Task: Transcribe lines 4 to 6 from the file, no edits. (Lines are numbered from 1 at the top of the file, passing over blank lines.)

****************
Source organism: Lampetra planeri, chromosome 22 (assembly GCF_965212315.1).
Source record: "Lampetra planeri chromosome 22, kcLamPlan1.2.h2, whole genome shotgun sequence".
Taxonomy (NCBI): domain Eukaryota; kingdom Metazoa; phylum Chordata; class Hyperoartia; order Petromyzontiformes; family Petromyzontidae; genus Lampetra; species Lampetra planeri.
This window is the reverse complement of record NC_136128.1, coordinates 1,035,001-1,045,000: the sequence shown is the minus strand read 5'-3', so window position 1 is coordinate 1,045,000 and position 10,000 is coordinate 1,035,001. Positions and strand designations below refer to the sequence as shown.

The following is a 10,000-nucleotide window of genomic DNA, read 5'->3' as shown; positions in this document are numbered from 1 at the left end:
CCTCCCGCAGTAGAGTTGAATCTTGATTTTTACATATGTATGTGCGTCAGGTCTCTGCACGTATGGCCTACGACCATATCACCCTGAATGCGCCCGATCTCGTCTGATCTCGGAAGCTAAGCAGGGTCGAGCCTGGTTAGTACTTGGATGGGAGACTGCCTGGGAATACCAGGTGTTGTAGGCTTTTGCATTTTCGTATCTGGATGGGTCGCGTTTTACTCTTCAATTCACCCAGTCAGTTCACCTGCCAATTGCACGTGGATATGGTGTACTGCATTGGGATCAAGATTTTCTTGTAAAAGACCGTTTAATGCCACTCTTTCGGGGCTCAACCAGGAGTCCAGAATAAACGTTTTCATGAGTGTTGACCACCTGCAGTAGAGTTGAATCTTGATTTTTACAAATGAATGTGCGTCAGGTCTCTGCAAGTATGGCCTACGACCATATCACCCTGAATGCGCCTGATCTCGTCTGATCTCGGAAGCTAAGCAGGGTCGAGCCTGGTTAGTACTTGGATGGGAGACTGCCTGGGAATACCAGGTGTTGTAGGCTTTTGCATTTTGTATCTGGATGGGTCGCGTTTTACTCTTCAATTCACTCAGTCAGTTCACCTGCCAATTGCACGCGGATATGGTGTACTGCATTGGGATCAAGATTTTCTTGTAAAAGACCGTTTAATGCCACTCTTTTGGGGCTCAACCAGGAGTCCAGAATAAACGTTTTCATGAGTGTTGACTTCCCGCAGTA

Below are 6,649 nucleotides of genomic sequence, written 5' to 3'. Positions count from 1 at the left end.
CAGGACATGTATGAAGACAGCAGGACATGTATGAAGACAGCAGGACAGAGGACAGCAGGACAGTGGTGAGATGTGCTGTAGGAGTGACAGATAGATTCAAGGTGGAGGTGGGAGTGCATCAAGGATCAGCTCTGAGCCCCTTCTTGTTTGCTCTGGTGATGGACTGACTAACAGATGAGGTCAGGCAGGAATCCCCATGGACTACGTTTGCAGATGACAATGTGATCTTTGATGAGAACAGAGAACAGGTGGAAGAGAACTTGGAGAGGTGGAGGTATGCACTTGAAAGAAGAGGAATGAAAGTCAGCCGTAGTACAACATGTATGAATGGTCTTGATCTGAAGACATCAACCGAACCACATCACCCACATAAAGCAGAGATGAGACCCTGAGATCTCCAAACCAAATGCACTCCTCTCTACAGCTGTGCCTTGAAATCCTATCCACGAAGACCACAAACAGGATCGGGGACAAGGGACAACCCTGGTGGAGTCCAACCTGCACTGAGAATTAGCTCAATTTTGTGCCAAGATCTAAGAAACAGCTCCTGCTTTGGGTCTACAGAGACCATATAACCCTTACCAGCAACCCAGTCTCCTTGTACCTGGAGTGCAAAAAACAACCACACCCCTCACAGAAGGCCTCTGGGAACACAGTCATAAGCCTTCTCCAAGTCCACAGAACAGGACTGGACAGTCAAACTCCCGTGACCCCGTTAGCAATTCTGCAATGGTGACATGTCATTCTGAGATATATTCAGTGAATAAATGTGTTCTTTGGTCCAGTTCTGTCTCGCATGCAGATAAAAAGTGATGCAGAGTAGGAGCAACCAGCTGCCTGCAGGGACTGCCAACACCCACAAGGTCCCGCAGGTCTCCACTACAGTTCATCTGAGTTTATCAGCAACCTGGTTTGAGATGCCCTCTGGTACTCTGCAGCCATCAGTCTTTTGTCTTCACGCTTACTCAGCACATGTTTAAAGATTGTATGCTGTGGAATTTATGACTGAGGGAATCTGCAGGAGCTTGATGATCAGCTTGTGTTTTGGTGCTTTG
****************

This window is the reverse complement of record NC_136128.1, coordinates 1,035,001-1,045,000: the sequence shown is the minus strand read 5'-3', so window position 1 is coordinate 1,045,000 and position 10,000 is coordinate 1,035,001. Positions and strand designations below refer to the sequence as shown.

The following is a 10,000-nucleotide window of genomic DNA, read 5'->3' as shown; positions in this document are numbered from 1 at the left end:
CCTCCCGCAGTAGAGTTGAATCTTGATTTTTACATATGTATGTGCGTCAGGTCTCTGCACGTATGGCCTACGACCATATCACCCTGAATGCGCCCGATCTCGTCTGATCTCGGAAGCTAAGCAGGGTCGAGCCTGGTTAGTACTTGGATGGGAGACTGCCTGGGAATACCAGGTGTTGTAGGCTTTTGCATTTTCGTATCTGGATGGGTCGCGTTTTACTCTTCAATTCACCCAGTCAGTTCACCTGCCAATTGCACGTGGATATGGTGTACTGCATTGGGATCAAGATTTTCTTGTAAAAGACCGTTTAATGCCACTCTTTCGGGGCTCAACCAGGAGTCCAGAATAAACGTTTTCATGAGTGTTGACCACCTGCAGTAGAGTTGAATCTTGATTTTTACAAATGAATGTGCGTCAGGTCTCTGCAAGTATGGCCTACGACCATATCACCCTGAATGCGCCTGATCTCGTCTGATCTCGGAAGCTAAGCAGGGTCGAGCCTGGTTAGTACTTGGATGGGAGACTGCCTGGGAATACCAGGTGTTGTAGGCTTTTGCATTTTGTATCTGGATGGGTCGCGTTTTACTCTTCAATTCACTCAGTCAGTTCACCTGCCAATTGCACGCGGATATGGTGTACTGCATTGGGATCAAGATTTTCTTGTAAAAGACCGTTTAATGCCACTCTTTTGGGGCTCAACCAGGAGTCCAGAATAAACGTTTTCATGAGTGTTGACTTCCCGCAGTA